Psychological stress may be involved in the causation of breast cancer aggressiveness, researchers from the University of Illinois at Chicago explained at the Fourth AACR Conference on The Science of Cancer and Health Disparities, held in Washington D.C. The researchers added that stress may be particularly important with regards to breast cancer aggressiveness among minority populations.
Garth H. Rauscher, Ph.D., associate professor of epidemiology in the division of epidemiology and biostatistics at the School of Public Health, University of Illinois at Chicago, said:
“We found that after diagnosis, black and Hispanic breast cancer patients reported higher levels of stress than whites, and that stress was associated with tumor aggressiveness.”
Rauscher and team assessed how patients reported their perceptions of isolation, fear and anxiety – which they referred to as psychological stress, to see whether there might be a link to breast cancer aggressiveness.
The authors stressed that they asked patients these questions two or three months after they were diagnosed with breast cancer.
Of the 989 patients with breast cancer in the study, 397 were non-Hispanic white, 191 were Hispanic, and 411 were non-Hispanic black. They found that mental stress scores were higher for both Hispanic and black patients compared to their Caucasian counterparts.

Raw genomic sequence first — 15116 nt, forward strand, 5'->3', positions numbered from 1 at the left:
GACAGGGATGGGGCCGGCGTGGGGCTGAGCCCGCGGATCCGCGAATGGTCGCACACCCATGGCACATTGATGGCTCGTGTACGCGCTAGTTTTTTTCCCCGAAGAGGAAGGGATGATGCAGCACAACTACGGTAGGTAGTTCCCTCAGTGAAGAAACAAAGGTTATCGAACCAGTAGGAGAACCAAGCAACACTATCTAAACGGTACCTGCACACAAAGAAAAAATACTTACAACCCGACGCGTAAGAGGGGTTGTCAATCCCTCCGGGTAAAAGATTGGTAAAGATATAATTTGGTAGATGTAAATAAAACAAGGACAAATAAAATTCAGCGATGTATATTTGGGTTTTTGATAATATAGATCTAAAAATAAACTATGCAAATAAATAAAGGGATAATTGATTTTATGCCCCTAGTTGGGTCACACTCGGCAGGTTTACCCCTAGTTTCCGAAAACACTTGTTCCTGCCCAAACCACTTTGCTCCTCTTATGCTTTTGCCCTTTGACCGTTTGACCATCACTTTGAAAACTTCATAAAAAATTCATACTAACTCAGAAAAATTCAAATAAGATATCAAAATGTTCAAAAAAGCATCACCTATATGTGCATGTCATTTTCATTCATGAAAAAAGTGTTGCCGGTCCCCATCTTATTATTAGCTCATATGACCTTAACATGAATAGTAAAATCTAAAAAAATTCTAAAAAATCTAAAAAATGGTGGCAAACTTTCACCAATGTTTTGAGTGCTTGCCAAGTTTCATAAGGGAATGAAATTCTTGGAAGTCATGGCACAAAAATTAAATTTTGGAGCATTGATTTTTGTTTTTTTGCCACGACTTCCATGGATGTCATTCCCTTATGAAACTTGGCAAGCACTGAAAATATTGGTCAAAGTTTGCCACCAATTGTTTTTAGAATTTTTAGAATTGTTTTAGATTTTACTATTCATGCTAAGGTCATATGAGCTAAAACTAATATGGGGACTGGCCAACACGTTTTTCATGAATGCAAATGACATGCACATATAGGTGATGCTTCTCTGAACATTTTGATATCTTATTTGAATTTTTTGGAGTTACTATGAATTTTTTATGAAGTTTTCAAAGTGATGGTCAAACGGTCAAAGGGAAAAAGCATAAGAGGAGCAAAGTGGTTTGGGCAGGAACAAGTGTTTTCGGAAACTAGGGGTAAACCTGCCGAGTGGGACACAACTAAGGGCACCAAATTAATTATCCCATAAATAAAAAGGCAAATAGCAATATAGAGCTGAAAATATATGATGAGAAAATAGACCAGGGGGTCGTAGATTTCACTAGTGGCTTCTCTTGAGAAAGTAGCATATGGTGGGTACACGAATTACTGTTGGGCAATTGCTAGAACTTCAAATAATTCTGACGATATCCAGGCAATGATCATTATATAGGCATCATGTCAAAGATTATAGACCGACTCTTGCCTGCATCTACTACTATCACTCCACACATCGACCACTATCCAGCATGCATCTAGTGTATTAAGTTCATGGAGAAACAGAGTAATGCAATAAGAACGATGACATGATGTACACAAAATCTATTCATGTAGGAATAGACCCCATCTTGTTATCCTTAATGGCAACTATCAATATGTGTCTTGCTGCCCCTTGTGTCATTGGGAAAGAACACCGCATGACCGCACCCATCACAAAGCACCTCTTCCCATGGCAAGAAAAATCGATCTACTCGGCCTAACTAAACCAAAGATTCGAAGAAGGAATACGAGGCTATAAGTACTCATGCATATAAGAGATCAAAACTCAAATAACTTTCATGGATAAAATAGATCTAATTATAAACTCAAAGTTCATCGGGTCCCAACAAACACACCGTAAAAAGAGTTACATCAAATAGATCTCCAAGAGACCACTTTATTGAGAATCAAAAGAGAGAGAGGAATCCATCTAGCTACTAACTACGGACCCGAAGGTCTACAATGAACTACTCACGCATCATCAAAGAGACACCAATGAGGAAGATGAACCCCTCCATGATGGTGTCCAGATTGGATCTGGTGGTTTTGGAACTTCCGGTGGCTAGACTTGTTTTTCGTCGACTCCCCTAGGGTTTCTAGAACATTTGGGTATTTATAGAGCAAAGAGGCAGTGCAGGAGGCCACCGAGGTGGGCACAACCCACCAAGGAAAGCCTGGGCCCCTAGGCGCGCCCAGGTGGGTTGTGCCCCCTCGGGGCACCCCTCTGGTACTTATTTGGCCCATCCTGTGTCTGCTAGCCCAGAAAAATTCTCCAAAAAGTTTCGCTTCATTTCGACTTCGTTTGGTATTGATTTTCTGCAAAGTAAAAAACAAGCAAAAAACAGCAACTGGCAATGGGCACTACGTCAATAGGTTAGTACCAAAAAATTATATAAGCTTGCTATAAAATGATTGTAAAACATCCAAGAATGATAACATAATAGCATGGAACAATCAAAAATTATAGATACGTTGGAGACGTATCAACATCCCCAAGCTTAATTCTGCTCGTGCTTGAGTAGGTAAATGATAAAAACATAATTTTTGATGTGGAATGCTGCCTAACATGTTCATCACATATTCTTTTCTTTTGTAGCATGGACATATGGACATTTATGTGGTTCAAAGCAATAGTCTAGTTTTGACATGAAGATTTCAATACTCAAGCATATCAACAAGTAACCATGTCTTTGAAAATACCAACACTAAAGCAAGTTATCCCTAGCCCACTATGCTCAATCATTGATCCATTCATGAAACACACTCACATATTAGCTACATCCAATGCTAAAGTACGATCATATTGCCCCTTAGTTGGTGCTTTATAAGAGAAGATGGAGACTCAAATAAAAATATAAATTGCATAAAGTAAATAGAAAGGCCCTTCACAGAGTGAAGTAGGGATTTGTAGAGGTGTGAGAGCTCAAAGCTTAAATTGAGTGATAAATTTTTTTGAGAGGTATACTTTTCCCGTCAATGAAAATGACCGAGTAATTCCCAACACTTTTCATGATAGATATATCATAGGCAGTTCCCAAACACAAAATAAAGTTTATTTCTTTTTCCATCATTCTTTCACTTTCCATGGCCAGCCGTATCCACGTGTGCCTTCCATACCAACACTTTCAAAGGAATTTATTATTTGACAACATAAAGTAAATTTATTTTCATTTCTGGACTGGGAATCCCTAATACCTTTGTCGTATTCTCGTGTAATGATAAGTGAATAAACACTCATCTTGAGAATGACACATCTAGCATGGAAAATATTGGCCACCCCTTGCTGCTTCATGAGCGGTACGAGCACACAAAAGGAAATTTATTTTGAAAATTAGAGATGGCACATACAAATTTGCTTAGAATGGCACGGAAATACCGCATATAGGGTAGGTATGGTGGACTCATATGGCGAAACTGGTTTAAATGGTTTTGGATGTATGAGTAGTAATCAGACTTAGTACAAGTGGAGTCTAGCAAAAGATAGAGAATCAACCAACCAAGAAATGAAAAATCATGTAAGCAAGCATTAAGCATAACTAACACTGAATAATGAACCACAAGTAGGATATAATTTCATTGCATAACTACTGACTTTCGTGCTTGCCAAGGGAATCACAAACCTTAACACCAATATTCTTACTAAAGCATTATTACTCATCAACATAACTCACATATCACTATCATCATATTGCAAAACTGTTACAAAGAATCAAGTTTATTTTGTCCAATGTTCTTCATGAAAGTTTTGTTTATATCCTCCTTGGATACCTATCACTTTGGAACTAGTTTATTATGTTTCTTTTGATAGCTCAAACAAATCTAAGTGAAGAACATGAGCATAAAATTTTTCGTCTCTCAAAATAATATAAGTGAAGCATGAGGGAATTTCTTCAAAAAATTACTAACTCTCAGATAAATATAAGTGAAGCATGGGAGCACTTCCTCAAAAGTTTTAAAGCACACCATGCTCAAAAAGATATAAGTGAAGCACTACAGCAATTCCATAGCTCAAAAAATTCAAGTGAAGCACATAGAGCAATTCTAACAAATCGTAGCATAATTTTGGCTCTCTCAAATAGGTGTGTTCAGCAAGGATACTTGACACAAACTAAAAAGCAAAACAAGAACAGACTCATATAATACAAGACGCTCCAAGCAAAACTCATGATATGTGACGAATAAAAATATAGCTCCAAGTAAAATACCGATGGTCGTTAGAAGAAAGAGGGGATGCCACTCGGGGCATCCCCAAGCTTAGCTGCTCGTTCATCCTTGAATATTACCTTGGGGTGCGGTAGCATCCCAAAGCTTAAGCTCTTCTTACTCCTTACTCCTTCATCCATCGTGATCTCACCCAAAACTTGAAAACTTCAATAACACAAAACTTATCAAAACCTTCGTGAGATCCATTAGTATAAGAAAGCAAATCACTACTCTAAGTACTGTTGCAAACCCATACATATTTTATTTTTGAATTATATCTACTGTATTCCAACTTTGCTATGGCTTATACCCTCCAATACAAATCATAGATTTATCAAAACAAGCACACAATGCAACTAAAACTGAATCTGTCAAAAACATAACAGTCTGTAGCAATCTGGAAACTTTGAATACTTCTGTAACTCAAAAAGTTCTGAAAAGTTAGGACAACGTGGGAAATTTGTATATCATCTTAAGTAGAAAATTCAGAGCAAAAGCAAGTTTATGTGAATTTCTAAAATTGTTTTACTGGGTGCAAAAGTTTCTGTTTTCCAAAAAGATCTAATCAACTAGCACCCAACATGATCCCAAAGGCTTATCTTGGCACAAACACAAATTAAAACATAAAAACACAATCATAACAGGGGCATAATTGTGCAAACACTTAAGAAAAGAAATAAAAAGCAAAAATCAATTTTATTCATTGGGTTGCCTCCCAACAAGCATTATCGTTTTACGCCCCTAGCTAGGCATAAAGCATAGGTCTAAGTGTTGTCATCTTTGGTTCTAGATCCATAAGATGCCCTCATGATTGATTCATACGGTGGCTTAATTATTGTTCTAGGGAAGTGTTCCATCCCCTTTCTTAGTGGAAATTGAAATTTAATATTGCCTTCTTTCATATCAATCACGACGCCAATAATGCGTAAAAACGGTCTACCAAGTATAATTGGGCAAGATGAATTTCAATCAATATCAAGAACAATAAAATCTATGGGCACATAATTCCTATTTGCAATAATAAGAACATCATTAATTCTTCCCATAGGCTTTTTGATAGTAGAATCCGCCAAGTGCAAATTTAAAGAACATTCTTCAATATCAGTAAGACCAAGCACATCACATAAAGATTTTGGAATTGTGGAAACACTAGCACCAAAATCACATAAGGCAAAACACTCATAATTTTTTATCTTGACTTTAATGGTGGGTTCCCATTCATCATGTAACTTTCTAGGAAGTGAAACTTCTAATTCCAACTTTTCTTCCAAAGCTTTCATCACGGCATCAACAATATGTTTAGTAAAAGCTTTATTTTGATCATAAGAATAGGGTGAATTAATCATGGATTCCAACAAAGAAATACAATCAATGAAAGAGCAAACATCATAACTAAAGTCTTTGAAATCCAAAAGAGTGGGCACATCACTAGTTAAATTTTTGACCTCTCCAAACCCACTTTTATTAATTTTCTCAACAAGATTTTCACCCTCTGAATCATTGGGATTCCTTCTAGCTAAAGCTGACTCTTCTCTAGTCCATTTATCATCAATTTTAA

“Those who reported higher levels of stress tended to have more aggressive tumors. However, what we don’t know is if we had asked them the same question a year or five years before diagnosis, would we have seen the same association between stress and breast cancer aggressiveness?
It’s not clear what’s driving this association. It may be that the level of stress in these patients’ lives influenced tumor aggressiveness. It may be that being diagnosed with a more aggressive tumor, with a more worrisome diagnosis and more stressful treatments, influenced reports of stress. It may be that both of these are playing a role in the association. We don’t know the answer to that question.”
Written by Christian Nordqvist